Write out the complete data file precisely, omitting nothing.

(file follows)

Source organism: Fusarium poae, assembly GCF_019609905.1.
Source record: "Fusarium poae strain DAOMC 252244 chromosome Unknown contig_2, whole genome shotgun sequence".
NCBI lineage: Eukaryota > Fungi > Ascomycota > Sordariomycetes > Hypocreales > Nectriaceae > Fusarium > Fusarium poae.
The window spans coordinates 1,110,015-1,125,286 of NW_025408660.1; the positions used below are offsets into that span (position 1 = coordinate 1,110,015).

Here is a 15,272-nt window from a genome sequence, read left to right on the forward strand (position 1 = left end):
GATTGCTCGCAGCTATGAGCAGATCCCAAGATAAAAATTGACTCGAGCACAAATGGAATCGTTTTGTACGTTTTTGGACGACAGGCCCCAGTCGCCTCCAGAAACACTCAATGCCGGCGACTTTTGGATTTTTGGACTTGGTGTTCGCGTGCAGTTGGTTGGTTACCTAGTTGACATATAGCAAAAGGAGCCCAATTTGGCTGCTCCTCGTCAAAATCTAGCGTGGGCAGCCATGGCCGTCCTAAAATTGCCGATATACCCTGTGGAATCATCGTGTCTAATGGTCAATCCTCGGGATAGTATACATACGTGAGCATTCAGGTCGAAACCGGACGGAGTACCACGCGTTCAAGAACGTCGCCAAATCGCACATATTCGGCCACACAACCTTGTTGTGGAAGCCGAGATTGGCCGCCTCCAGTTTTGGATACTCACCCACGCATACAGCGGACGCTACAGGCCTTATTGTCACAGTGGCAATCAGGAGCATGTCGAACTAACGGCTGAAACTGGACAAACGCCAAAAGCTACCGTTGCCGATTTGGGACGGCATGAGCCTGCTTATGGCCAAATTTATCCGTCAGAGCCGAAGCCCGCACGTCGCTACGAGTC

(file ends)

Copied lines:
Source organism: Fusarium poae, assembly GCF_019609905.1.
Source record: "Fusarium poae strain DAOMC 252244 chromosome Unknown contig_2, whole genome shotgun sequence".
NCBI lineage: Eukaryota > Fungi > Ascomycota > Sordariomycetes > Hypocreales > Nectriaceae > Fusarium > Fusarium poae.
The window spans coordinates 1,110,015-1,125,286 of NW_025408660.1; the positions used below are offsets into that span (position 1 = coordinate 1,110,015).

Here is a 15,272-nt window from a genome sequence, read left to right on the forward strand (position 1 = left end):
GATTGCTCGCAGCTATGAGCAGATCCCAAGATAAAAATTGACTCGAGCACAAATGGAATCGTTTTGTACGTTTTTGGACGACAGGCCCCAGTCGCCTCCAGAAACACTCAATGCCGGCGACTTTTGGATTTTTGGACTTGGTGTTCGCGTGCAGTTGGTTGGTTACCTAGTTGACATATAGCAAAAGGAGCCCAATTTGGCTGCTCCTCGTCAAAATCTAGCGTGGGCAGCCATGGCCGTCCTAAAATTGCCGATATACCCTGTGGAATCATCGTGTCTAATGGTCAATCCTCGGGATAGTATACATACGTGAGCATTCAGGTCGAAACCGGACGGAGTACCACGCGTTCAAGAACGTCGCCAAATCGCACATATTCGGCCACACAACCTTGTTGTGGAAGCCGAGATTGGCCGCCTCCAGTTTTGGATACTCACCCACGCATACAGCGGACGCTACAGGCCTTATTGTCACAGTGGCAATCAGGAGCATGTCGAACTAACGGCTGAAACTGGACAAACGCCAAAAGCTACCGTTGCCGATTTGGGACGGCATGAGCCTGCTTATGGCCAAATTTATCCGTCAGAGCCGAAGCCCGCACGTCGCTACGAGTC